Six captive office workers are literally chained to their desks by deranged former regional manager Thomas Reddmann (Redd). He assigns his 'human resources' the impossible task of proving his innocence or suffering gruesome consequences.
The sadistic tale of a lonely, mentally handicapped boy who befriends his reflection in an antique mirror. This demonic creature orders him to go on a murderous rampage to kill the people he loves most.
Sean Patrick Flanery,
After the release of an electro magnetic pulse, all digital technology was destroyed and the internet was banned. Society reverted back to an analog way of life controlled by New World ... See full summary »
Nick Liam Heaney
What do you do when you're a down-and-out Z-lister schlock horror filmmaker and you've witnessed a serial killer claim his latest victims? Why, you blackmail him into being the star of your next film, of course! Naturally, this is a pretty absurd premise for a horror film, but one of the great things about director Douglas Rath's latest film, the micro-budgeted SHOCK VALUE is that he and writer/co-star Anthony Bravo KNOW that it's absurd, and they play that absurdity to the hilt with incredibly clever writing, smart performances, and some really beautiful direction.
The film follows the exploits of Miles Fowler (Zak Hudson), a bad writer/director of Z-grade horror who is looking for his shot at the big leagues, and finds it quite by accident as he witnesses a brutal double-murder committed by serial killer Nick (Anthony Bravo), a wiry yet menacing "quiet loner". He enlists the help of his new producer, the shy and seemingly unassuming Justine (Michelle Campbell), and they confront him with an ultimatum: Star in our new film (entitled "The Whorehouse That Screamed"), or go to prison. Nick very reluctantly agrees, and as soon as Miles casts his leading lady and muse, the incredibly sexy and opportunistic Ashley (Janelle Odair), filming begins. Miles believes that the hook that will make the film work is having a real serial killer play a fake serial killer and then, after turning him in after filming is over, the resultant publicity will pack millions of fans of the truly macabre into theaters to see the film with the now-infamous serial killer. Of course, there are some problems along the way; an aging horror film icon and full-blown loon, Edward Dean Huntley (Malcolm McDowell) is awaiting a script from Miles, and Ashley's handsome and volatile hipster musician boyfriend Jeff (Will Brandt) is intent on wreaking havoc on the set. Complicating matters further, we see Justine's budding romantic inclinations toward Nick, with whom she perhaps sees a kindred spirit, and Miles' own darker impulses coming to life as the film nears its completion.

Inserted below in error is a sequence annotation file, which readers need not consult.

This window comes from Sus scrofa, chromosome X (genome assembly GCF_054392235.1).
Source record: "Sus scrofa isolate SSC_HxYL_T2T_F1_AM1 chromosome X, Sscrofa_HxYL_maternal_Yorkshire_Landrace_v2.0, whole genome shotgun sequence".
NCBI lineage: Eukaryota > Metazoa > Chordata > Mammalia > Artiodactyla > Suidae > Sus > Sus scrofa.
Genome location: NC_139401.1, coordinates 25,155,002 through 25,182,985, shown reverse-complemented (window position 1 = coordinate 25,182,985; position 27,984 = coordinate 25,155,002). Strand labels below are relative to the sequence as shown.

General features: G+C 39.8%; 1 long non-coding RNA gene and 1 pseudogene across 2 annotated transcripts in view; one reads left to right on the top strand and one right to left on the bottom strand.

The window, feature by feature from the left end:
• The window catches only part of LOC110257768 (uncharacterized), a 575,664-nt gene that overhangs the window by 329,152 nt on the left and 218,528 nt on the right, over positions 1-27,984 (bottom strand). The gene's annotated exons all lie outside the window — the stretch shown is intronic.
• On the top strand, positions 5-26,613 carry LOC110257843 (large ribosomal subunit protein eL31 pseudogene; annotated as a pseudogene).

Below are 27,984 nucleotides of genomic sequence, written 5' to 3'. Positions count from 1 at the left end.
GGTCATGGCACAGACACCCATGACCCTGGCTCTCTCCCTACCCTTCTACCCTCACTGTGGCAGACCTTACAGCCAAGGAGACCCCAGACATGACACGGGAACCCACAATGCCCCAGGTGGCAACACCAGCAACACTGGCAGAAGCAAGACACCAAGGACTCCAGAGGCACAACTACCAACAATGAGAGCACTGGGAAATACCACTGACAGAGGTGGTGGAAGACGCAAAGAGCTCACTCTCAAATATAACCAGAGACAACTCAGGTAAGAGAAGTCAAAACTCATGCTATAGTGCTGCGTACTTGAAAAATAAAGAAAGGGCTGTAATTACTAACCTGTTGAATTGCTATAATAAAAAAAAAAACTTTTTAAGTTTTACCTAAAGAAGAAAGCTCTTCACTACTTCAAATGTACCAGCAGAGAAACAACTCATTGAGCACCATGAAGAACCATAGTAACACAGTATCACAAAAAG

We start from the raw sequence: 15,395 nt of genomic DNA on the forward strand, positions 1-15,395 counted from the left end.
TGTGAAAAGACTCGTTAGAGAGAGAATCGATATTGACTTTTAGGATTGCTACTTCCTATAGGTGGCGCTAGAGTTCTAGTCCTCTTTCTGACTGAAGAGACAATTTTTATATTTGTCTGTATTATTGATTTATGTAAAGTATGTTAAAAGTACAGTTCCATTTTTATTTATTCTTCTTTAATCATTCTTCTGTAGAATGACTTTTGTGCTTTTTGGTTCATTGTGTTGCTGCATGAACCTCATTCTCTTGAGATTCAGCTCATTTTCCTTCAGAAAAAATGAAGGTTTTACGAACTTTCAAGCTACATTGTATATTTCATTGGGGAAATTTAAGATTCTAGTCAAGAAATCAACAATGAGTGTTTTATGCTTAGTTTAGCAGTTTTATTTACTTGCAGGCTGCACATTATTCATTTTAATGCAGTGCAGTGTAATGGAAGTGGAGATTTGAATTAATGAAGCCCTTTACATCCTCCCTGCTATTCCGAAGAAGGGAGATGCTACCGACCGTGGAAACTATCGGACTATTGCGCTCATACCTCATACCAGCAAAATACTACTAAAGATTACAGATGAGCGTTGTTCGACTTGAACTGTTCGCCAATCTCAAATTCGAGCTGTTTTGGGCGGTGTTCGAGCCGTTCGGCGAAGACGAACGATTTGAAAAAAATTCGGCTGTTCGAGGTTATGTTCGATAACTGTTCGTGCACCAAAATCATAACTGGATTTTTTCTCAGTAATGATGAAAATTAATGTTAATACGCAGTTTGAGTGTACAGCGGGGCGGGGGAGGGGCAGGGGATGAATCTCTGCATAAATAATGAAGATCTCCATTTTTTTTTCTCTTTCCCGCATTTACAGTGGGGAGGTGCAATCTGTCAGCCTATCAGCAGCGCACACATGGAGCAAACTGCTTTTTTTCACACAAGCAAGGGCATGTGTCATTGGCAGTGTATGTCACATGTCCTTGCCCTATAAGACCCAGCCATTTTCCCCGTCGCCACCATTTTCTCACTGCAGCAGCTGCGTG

Rath clearly delineates the world of the film-within-a-film and the real world with some wonderful stylistic flourishes. Clearly lovers of the Italian horror sub-genre of Giallo, both Rath and Bravo give the look and feel of the film Miles is making a very Argento-esque atmosphere, with characters like Ashley playing clairvoyant identical twin sisters and Nick playing a cross-dressing, cleaver-wielding maniac against a 70's pop-psychedelia influenced backdrops of extreme purples and greens, while giving the real world a hyper-real feel a lot of clever Dutch angles, beautiful wide-angle shots, and long takes. The performances are all quite good. Hudson plays Miles, the pseudo-stylishly unkempt and egomaniacal bottom feeder, with gusto and increasing mania. Odair as Ashley is surprisingly vulnerable underneath her sex-kitten exterior making her a fully fleshed-out person and not just a cliché. McDowell seems to be having a lot of fun in his extended cameo as the crazed has-been. Brandt sadly doesn't really have a lot to do here except look handsome and be a huge jerk, and in a lesser film, that would be a greater sin than here, because he does play those moments exceedingly well. As Justine, Campbell plays her as an initially mousy and weak-willed but is in fact a smart, caring, assertive and lovely woman. But arguably, besides Campbell, the real star of the film is Bravo as Nick. With a sharp wit, a fearsome glare, and an outwardly calm demeanor cleverly hiding the beast within, he shows an incredible flair for comic timing, he plays his scenes of horror and drama as effortlessly as the comedy scenes.
And also worth a huge mention, Bravo's script is nearly flawless. SHOCK VALUE is part-comedy and part-horror, but with an undercurrent of metatextual commentary of modern horror tropes, as perfectly demonstrated in McDowell's scene where he lays out the idea for a 21st-Century "reboot" of Dracula which includes backpackers filming everything with their cell phones. Like its stylistic predecessors such as Wes Craven's SCREAM films as well as the Joss Whedon/Drew Goddard collaboration THE CABIN IN THE WOODS, SHOCK VALUE both lambastes and embraces the sub-genre it resides in, and does both with style and verve. The film also delivers a scathing satirical portrayal of what it takes to make it in the horror movie business that often reminded me of George Huang's brilliantly acidic SWIMMING WITH SHARKS. Also worth mentioning is the eerie, stylish score by Jeff Danna as well as the lush cinematography of Jeffrey A. Cunningham, that mostly belies the use of digital film.
Currently, SHOCK VALUE is only available for viewing on VOD platforms such as iTunes and Vudu, and as much as this film is worthy of a theatrical release, it might find a better home through VOD. With the scores of sub-par horror releases with semi-recognizable names and significantly larger budgets, this is that rare diamond-in-the-rough that stands head and shoulders above the very films that SHOCK VALUE is satirizing here, and is, in my opinion, the best VOD horror film I've seen in ages.
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